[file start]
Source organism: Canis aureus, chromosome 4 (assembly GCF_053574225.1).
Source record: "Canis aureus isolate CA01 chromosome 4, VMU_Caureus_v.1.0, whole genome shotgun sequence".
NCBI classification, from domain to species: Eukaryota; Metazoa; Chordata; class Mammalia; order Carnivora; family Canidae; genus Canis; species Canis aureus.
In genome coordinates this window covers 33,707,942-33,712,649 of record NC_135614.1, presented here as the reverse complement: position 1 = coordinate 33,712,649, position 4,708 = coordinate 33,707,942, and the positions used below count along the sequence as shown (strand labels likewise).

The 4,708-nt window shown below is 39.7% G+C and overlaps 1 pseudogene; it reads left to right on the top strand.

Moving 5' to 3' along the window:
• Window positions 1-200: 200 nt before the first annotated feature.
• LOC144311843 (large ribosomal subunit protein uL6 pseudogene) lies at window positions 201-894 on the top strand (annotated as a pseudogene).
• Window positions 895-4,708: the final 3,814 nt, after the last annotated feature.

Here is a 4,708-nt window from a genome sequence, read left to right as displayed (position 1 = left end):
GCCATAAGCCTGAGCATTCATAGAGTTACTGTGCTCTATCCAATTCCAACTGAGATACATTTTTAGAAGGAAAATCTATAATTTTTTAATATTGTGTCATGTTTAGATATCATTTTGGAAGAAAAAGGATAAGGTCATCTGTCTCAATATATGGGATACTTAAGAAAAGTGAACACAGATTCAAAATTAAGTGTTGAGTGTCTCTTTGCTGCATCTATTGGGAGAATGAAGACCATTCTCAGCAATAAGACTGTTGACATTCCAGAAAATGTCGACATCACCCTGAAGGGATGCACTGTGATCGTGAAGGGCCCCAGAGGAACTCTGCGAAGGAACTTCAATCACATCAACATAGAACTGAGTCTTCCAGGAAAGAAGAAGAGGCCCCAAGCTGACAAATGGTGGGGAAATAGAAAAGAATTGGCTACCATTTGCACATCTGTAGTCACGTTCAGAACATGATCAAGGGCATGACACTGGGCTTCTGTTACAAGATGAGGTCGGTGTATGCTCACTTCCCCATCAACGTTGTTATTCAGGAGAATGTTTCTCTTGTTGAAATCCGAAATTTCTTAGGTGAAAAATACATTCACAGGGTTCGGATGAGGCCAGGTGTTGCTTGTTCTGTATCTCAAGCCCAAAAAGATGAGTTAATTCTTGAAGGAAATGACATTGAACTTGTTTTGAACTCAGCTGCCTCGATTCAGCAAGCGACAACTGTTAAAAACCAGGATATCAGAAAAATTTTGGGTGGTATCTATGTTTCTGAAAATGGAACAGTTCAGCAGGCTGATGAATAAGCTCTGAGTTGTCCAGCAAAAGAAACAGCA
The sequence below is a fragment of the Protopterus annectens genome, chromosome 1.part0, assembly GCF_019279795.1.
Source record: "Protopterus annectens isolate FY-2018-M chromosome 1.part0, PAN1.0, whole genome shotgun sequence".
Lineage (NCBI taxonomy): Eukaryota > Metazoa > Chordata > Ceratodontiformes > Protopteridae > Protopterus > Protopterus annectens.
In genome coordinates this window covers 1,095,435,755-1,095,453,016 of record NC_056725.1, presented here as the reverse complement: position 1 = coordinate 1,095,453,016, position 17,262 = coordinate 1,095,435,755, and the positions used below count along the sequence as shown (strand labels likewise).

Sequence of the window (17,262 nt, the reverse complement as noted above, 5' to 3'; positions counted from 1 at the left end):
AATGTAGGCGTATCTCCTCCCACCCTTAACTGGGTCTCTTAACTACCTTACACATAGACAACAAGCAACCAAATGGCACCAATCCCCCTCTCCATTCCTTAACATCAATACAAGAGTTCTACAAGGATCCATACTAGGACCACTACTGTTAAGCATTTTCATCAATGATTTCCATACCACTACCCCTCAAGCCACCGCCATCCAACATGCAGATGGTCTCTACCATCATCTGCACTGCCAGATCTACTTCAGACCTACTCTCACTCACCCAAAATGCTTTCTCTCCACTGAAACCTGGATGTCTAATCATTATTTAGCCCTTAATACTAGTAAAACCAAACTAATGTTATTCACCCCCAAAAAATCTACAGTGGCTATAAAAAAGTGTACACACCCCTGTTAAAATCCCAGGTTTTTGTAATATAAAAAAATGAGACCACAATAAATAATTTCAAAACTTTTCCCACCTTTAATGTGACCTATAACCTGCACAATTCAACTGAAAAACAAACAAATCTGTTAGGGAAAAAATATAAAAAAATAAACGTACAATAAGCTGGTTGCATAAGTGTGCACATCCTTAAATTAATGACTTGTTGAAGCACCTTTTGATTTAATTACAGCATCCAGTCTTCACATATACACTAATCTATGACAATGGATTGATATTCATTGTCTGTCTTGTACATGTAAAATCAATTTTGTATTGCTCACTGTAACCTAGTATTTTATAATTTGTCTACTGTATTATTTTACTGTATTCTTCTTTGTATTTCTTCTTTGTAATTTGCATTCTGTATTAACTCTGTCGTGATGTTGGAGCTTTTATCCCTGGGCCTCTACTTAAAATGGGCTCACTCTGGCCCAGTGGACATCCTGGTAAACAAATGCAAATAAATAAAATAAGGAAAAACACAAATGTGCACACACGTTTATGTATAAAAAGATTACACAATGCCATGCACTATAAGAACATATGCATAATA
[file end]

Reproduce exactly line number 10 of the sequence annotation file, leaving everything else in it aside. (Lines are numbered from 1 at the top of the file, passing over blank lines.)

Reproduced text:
Here is a 4,708-nt window from a genome sequence, read left to right as displayed (position 1 = left end):